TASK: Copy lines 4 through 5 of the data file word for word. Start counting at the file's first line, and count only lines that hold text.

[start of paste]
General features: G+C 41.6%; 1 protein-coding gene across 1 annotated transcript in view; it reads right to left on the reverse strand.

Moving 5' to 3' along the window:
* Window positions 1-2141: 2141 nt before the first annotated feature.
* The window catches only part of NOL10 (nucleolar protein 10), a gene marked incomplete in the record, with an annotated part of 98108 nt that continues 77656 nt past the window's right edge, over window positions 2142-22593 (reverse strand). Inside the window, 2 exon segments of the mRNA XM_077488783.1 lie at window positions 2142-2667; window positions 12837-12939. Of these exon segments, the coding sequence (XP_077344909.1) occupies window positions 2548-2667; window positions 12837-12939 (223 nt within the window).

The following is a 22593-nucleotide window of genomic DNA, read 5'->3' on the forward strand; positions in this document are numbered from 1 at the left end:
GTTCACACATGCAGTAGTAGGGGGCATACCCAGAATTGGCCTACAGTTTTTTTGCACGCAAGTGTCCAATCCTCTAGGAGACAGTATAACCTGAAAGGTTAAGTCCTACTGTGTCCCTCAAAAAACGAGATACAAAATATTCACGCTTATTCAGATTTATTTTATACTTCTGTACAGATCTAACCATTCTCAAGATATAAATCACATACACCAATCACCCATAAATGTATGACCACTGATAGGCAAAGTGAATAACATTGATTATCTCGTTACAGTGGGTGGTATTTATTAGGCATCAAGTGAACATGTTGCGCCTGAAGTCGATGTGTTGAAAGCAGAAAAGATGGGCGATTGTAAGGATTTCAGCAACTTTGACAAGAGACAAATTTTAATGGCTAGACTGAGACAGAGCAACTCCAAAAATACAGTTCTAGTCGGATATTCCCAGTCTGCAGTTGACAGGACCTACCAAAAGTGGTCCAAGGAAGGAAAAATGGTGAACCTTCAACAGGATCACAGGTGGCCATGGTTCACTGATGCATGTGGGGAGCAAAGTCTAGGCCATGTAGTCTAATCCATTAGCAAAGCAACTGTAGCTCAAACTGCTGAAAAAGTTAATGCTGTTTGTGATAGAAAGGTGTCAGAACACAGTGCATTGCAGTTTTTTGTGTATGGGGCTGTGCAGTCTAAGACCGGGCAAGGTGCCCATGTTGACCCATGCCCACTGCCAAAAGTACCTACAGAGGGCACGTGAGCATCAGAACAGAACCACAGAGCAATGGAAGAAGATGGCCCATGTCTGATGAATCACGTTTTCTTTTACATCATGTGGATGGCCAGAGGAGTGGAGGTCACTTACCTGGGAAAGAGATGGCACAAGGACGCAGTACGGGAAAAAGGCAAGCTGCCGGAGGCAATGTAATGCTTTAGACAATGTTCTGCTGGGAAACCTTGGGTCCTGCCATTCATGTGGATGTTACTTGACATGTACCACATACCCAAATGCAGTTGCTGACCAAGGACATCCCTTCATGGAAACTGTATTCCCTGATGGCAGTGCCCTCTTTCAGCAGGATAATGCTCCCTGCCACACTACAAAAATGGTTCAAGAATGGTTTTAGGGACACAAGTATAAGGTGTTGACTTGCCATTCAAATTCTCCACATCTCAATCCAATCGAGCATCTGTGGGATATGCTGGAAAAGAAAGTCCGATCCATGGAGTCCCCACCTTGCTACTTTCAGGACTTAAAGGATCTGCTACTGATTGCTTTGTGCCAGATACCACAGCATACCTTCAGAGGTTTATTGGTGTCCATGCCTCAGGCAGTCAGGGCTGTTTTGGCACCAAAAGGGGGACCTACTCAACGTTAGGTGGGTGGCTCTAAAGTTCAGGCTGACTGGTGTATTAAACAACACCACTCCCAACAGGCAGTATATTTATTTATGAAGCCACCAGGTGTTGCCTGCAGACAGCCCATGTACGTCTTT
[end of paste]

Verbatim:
* The window catches only part of NOL10 (nucleolar protein 10), a gene marked incomplete in the record, with an annotated part of 98108 nt that continues 77656 nt past the window's right edge, over window positions 2142-22593 (reverse strand). Inside the window, 2 exon segments of the mRNA XM_077488783.1 lie at window positions 2142-2667; window positions 12837-12939. Of these exon segments, the coding sequence (XP_077344909.1) occupies window positions 2548-2667; window positions 12837-12939 (223 nt within the window).

The following is a 22593-nucleotide window of genomic DNA, read 5'->3' on the forward strand; positions in this document are numbered from 1 at the left end: